“We are committed to this concept,” she said. “The real question is are we going to roll the dice and get it done this [upcoming] year, or do we take the full two years going into the ’22 cycle.”
Some leaders of Oklahoma’s pension systems think the systems can withstand paying a cost-of-living adjustment to state retirees next year.
State retirees have gone 11 years without a cost-of-living adjustment in their pension checks, but that could change after executive directors of five state pension systems gave state legislators a positive financial outlook in a Friday hearing.
The directors detailed the health of each pension system and the effects of offering retirees a 2% or 4% adjustment next year as part of a deeper dive on the issue.
Oklahoma’s pension systems, which used to be some of the worst in the nation, have come a long way in the past decade, the directors said.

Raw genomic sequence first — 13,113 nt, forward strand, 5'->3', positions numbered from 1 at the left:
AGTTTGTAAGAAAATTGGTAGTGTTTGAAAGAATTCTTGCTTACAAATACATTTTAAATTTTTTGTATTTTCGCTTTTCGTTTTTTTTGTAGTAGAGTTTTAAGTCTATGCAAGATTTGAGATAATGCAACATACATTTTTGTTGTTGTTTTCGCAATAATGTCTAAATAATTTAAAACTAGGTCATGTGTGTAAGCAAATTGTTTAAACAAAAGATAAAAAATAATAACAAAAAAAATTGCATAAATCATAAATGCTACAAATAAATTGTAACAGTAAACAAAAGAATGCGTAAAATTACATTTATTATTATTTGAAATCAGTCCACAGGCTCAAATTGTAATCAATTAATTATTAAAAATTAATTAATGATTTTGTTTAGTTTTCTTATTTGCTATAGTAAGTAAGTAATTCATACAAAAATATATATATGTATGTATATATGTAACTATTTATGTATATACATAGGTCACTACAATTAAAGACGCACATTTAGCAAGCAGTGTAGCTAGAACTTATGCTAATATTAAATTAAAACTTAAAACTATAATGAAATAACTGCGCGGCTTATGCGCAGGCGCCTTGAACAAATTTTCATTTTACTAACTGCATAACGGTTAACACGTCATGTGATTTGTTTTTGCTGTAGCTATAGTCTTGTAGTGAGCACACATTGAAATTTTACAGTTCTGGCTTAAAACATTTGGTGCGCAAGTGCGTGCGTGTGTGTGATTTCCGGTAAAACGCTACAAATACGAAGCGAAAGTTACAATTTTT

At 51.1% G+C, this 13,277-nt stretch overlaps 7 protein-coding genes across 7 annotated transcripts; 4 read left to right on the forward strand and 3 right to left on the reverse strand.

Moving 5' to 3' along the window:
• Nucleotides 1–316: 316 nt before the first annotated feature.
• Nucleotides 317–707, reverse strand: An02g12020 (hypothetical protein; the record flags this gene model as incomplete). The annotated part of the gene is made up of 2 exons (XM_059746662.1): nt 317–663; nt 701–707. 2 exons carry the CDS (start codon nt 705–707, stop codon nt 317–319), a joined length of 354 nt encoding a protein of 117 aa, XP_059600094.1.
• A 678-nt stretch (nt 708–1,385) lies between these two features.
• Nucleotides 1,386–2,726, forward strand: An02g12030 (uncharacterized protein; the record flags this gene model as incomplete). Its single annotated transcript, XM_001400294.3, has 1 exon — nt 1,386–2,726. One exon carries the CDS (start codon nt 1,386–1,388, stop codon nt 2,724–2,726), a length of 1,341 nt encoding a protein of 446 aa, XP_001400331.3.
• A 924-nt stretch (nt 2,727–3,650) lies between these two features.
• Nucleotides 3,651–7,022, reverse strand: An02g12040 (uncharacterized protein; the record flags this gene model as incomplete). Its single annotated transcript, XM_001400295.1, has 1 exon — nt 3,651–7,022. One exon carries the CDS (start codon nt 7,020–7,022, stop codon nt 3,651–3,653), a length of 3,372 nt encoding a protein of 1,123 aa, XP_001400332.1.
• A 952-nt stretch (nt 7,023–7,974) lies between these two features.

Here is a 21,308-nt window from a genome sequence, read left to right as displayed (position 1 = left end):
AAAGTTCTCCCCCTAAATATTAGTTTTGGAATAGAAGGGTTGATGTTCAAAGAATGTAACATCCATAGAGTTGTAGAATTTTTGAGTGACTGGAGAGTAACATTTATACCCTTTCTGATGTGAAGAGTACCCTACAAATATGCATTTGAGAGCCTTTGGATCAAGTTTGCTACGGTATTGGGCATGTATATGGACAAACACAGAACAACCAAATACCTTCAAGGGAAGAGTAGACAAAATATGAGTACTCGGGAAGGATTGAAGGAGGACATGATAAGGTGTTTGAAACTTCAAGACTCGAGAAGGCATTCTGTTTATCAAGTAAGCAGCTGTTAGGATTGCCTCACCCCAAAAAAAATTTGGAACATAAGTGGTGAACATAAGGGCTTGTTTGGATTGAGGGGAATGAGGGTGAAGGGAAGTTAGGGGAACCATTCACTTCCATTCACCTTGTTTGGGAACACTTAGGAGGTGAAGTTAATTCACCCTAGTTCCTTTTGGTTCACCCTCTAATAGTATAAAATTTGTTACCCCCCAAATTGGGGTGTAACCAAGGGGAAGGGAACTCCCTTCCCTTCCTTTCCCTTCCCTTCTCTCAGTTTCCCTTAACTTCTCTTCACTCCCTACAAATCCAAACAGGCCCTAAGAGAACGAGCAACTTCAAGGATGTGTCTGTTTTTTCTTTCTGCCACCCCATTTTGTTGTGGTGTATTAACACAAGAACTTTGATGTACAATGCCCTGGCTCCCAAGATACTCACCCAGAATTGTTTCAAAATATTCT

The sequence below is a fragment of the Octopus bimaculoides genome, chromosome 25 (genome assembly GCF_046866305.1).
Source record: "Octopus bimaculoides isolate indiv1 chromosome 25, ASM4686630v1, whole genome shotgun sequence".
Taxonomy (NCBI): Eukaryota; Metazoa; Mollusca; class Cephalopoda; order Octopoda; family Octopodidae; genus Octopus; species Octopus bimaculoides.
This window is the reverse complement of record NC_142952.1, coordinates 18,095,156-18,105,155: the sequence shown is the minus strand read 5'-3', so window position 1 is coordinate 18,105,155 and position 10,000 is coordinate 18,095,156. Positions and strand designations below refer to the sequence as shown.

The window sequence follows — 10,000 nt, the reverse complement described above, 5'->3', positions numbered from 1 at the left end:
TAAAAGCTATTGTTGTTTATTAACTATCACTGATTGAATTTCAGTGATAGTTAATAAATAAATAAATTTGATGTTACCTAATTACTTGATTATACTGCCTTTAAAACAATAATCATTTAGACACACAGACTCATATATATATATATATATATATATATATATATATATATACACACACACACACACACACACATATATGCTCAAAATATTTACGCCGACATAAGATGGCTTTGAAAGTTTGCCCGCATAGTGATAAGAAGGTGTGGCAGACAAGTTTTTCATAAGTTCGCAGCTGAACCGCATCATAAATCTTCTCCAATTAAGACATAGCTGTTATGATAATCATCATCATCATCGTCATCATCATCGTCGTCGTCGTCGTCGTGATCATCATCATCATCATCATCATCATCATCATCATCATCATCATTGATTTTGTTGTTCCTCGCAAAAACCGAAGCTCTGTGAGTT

Several of the state’s pension systems are funded at or above 99%.
Others, like those for retired teachers and firefighters, are lower but hitting high points. The teachers’ system is at 72% and the firefighters’ system is at 71%
“In my history, I don’t know that we’ve ever been over 70% funded so we’re very proud of that,” said Chase Rankin, executive director of the firefighters’ system.
Rep. Avery Frix, R-Muskogee, pushed unsuccessfully this year to give most state retirees a 4% cost-of-living adjustment. He plans to renew his push during the 2020 legislative session.
Frix said the information presented Friday at his interim study on cost-of-living adjustments solidifies his argument that legislators can offer an adjustment without bankrupting the systems.